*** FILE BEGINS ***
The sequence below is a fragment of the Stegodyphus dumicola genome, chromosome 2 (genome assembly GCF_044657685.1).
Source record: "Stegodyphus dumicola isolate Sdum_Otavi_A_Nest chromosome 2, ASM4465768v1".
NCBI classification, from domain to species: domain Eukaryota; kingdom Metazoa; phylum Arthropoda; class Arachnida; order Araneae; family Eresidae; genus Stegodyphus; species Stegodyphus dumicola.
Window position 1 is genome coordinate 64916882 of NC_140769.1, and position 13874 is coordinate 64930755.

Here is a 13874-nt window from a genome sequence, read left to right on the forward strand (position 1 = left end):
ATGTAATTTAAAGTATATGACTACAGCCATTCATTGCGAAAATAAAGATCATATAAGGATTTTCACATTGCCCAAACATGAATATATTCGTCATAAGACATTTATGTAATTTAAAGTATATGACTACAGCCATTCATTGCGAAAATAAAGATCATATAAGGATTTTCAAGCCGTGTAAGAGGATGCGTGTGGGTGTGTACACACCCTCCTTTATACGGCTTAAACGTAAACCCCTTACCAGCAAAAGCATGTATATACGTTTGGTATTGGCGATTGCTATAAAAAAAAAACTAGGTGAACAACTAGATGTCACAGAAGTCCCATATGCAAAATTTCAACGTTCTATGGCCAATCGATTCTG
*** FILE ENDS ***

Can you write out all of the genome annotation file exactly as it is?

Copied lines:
The sequence below is a fragment of the Stegodyphus dumicola genome, chromosome 2 (genome assembly GCF_044657685.1).
Source record: "Stegodyphus dumicola isolate Sdum_Otavi_A_Nest chromosome 2, ASM4465768v1".
NCBI classification, from domain to species: domain Eukaryota; kingdom Metazoa; phylum Arthropoda; class Arachnida; order Araneae; family Eresidae; genus Stegodyphus; species Stegodyphus dumicola.
Window position 1 is genome coordinate 64916882 of NC_140769.1, and position 13874 is coordinate 64930755.

Here is a 13874-nt window from a genome sequence, read left to right on the forward strand (position 1 = left end):
ATGTAATTTAAAGTATATGACTACAGCCATTCATTGCGAAAATAAAGATCATATAAGGATTTTCACATTGCCCAAACATGAATATATTCGTCATAAGACATTTATGTAATTTAAAGTATATGACTACAGCCATTCATTGCGAAAATAAAGATCATATAAGGATTTTCAAGCCGTGTAAGAGGATGCGTGTGGGTGTGTACACACCCTCCTTTATACGGCTTAAACGTAAACCCCTTACCAGCAAAAGCATGTATATACGTTTGGTATTGGCGATTGCTATAAAAAAAAAACTAGGTGAACAACTAGATGTCACAGAAGTCCCATATGCAAAATTTCAACGTTCTATGGCCAATCGATTCTG